UK heath technology sector set for rise in investors

London Tech Week conference hears how the UK's health tech and life science sectors could be on the brink of some serious investment

The UK ranks behind only the US and Germany when it comes to the number of life science projects utilising foreign direct investment. PA
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Britain's health technology and life sciences companies could be poised for an investment boost, a major tech conference in London has been told.

Michael White, a manager with the life science and healthcare section of HSBC Innovation Banking, said the UK “has so many of the fundamentals that the hotbed of innovation that is United States has”.

“It has world-class universities,” he told the London Tech Week conference.

“There’s also a very tight ecosystem of entrepreneurs here. It just needs that access to capital and I think that is so important.

“But I think the capital is coming.”

At least some of the money is already here. The UK ranks behind only the US and Germany when it comes to the number of life science projects utilising foreign direct investment, according to the London School of Economics.

While the capital is coming, the National Health Service is making efforts to become the best customer it can be for innovative health technology.

The NHS received £152.6 billion in funding last year and at least part of that goes towards health technologies and life science innovations.

“The opportunities to innovate within the NHS are huge. We are doing well, but we’ve got much further to go,” said Lily Tang, Director of Digital Investment Strategy at the NHS Transformation Directorate.

Ms Tang acknowledged that the NHS needed to do more to signal to entrepreneurs what needs fixing in its digital landscape – in other words, recognising where the demand is, so entrepreneurs can work on solutions – but also by making the commissioning process for those solutions a lot smoother.

“We are doing much more around demand signalling – really bring to light what the unmet needs are within the NHS and where investors can realise an opportunity to solve the right problems in the first place,” she said.

“We want to make it [the commissioning landscape] a lot more seamless and to do that we are going to clarify exactly how we can commission digital heath technologies within the NHS.

“We will streamline that process. And then support for implementation.”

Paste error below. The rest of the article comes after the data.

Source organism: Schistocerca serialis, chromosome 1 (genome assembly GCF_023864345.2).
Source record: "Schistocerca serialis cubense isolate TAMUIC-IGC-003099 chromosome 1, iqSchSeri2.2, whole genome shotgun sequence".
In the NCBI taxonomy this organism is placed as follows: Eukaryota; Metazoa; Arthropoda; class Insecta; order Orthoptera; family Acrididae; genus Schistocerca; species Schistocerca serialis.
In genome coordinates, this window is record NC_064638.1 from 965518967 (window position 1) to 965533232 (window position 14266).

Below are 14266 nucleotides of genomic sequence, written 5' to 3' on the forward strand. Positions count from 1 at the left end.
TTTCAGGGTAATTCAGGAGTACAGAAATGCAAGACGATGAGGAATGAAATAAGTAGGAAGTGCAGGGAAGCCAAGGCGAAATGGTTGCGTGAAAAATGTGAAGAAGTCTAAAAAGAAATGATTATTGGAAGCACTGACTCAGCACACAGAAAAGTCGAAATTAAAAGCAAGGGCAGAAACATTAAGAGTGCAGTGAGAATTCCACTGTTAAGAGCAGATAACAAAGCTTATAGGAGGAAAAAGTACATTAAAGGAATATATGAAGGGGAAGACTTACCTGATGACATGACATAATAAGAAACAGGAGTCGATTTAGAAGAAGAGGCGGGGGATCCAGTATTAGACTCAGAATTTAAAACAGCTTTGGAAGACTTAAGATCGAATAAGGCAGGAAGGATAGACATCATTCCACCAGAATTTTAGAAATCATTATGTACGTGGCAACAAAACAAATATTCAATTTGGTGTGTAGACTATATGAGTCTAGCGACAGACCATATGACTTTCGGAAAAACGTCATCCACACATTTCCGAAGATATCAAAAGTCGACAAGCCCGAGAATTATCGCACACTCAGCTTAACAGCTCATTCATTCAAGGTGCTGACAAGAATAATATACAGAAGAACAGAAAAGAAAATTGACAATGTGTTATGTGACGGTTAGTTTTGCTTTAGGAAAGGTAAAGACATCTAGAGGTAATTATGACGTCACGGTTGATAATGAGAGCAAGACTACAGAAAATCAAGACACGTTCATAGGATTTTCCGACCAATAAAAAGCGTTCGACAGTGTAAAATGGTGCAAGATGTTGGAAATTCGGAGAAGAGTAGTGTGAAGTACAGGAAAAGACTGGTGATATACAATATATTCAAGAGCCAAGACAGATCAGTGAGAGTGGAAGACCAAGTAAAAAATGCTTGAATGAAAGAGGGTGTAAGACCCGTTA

Know your market

Nonetheless, foreign entrepreneurs coming into the UK's health tech space need to know the NHS processes, Sam Barrell, deputy chief executive at the Francis Crick Institute, told London Tech Week.

“You need to get to know the health and research landscape, both in the NHS, but also in the commercial division,” she said.

“You need to understand where the NHS commissioning is done – what is an integrated care system? What is an integrated care body? What’s the difference between NHS commissioning and local authority commissioning? What is Nice [the National Institute for Clinical Excellence]?”

Ms Barrell added that innovators thinking of approaching the NHS with a product, needed to bear in mind not just quality, but also the “economic proposition”.

“The money in the NHS is tight – you don’t want to add in an extra cost pressure to the care pathway.”

However, for the ambitious health technology entrepreneur or life science innovator wanting to sell their products and services in to the NHS, the good news is that there is an abundance of help.

“There’s lots of bodies out there to help you,” Ms Barrell said.

“There’s also lots of academic health science networks throughout the country that are really good at what they do. There’s lots out there for you to access for support. Even though initially it may feel a bit complex.

“Get to know the landscape and understand the system, otherwise you’re going to struggle to navigate it. You need to think about what your route to market is and what your value proposition is – don’t forget about the economic benefit as well as the quality.”

The final piece of advice from Ms Barrell was essentially that it will all be worth it in the end – those who successfully sell into the NHS can be assured that their product or service is among the best in the world.

“The good news about the UK’s health and research landscape is that although there may be high regulatory hurdles and it may be complex, it is very well recognised internationally,” she said.

“So, if you get regulatory approval that’s really like getting the gold standard, so it’s worth the effort.”

Updated: June 12, 2023, 6:17 PM